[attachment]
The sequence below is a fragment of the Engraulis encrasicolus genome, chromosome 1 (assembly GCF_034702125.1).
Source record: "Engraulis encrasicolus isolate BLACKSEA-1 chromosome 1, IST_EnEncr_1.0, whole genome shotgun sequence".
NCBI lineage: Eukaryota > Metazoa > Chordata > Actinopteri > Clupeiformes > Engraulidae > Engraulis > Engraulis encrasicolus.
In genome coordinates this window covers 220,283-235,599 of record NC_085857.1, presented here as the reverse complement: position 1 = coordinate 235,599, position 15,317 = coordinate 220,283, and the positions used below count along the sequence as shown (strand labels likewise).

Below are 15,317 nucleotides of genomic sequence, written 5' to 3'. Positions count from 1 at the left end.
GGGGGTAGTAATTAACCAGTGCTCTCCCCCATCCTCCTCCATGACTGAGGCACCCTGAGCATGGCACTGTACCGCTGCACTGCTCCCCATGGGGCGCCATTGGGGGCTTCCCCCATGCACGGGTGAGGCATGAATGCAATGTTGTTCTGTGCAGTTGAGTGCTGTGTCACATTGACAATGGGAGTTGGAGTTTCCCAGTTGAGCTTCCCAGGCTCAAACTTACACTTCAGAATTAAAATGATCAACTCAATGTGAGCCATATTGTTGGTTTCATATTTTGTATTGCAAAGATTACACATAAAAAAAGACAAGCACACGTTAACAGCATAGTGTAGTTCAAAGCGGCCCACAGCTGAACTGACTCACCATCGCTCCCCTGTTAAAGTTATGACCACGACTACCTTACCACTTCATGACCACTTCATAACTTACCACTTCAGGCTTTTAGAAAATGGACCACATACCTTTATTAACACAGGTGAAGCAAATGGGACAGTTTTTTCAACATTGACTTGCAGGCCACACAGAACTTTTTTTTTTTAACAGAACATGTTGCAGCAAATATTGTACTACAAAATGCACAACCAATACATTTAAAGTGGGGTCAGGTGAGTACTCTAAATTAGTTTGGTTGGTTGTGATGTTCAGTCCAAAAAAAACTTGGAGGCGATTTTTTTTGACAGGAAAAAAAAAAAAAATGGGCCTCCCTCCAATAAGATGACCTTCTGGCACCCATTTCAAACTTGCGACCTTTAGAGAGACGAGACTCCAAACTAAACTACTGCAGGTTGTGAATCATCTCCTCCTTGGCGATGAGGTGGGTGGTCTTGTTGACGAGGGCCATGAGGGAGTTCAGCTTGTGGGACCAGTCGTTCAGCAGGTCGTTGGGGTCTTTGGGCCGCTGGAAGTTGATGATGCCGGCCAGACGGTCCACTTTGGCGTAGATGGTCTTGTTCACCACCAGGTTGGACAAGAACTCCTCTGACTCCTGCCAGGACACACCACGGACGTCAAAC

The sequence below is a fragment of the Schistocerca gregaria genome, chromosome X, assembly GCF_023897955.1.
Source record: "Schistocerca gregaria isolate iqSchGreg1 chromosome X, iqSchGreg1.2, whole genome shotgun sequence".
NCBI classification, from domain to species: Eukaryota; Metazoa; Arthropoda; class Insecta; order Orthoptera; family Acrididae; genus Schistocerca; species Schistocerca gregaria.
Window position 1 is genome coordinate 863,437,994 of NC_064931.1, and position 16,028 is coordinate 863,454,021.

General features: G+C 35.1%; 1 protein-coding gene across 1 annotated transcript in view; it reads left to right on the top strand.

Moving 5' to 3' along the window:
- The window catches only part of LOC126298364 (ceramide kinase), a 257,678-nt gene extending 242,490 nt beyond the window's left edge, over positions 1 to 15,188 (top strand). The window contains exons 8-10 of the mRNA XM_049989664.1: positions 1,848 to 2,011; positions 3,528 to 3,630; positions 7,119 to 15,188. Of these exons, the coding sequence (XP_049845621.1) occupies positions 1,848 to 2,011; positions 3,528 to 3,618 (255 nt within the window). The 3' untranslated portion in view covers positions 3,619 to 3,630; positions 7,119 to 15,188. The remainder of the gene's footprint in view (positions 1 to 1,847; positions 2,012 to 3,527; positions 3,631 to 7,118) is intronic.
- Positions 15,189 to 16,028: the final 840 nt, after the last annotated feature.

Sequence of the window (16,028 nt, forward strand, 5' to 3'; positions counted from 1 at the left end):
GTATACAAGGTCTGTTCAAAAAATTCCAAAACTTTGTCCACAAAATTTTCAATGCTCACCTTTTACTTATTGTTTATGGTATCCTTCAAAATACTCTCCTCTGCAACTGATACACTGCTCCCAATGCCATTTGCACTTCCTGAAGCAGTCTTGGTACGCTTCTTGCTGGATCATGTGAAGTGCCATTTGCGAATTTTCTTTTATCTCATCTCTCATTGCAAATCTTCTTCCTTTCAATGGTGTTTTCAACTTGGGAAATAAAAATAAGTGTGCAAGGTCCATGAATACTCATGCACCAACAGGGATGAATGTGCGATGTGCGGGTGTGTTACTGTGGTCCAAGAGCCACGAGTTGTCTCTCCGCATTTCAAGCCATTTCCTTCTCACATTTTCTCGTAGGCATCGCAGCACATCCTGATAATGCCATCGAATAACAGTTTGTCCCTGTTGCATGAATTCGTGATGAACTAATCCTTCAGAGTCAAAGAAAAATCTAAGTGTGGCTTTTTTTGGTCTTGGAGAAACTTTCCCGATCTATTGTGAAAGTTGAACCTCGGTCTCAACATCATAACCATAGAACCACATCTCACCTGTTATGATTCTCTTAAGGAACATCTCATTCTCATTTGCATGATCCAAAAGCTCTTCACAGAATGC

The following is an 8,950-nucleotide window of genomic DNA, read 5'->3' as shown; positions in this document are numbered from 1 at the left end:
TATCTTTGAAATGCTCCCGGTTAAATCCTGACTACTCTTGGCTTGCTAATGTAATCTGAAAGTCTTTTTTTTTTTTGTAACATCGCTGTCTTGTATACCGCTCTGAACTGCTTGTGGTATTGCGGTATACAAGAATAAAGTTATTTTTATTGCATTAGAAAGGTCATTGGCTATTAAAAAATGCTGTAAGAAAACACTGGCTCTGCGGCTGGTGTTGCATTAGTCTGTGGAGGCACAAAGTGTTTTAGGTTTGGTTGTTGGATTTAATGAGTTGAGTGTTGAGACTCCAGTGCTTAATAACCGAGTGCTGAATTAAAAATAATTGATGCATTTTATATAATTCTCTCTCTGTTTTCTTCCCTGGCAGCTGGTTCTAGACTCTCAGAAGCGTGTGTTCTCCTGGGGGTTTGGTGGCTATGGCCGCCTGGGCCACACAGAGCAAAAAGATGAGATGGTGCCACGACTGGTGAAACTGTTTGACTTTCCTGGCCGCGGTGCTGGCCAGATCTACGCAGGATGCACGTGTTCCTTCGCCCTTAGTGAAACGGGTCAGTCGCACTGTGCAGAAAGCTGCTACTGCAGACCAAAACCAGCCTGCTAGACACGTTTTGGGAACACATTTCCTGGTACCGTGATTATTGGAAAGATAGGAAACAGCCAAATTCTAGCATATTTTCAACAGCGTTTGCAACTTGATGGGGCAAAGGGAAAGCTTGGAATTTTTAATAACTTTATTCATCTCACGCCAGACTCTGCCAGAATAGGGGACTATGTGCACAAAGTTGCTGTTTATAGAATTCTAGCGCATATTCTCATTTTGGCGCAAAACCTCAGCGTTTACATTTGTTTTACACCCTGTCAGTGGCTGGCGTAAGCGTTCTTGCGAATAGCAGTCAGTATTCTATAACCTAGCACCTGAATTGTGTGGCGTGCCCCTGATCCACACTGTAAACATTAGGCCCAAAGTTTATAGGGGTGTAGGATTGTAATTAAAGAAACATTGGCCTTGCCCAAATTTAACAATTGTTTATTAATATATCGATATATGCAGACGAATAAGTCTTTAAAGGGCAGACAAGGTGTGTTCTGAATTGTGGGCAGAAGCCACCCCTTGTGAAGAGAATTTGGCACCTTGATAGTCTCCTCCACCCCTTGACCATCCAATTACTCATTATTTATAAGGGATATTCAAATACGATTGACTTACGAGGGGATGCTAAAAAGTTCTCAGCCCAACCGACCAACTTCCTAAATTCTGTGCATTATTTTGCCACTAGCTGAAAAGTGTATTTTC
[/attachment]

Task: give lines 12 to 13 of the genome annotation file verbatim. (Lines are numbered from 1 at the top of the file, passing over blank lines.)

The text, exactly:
Moving 5' to 3' along the window:
- The window catches only part of LOC126298364 (ceramide kinase), a 257,678-nt gene extending 242,490 nt beyond the window's left edge, over positions 1 to 15,188 (top strand). The window contains exons 8-10 of the mRNA XM_049989664.1: positions 1,848 to 2,011; positions 3,528 to 3,630; positions 7,119 to 15,188. Of these exons, the coding sequence (XP_049845621.1) occupies positions 1,848 to 2,011; positions 3,528 to 3,618 (255 nt within the window). The 3' untranslated portion in view covers positions 3,619 to 3,630; positions 7,119 to 15,188. The remainder of the gene's footprint in view (positions 1 to 1,847; positions 2,012 to 3,527; positions 3,631 to 7,118) is intronic.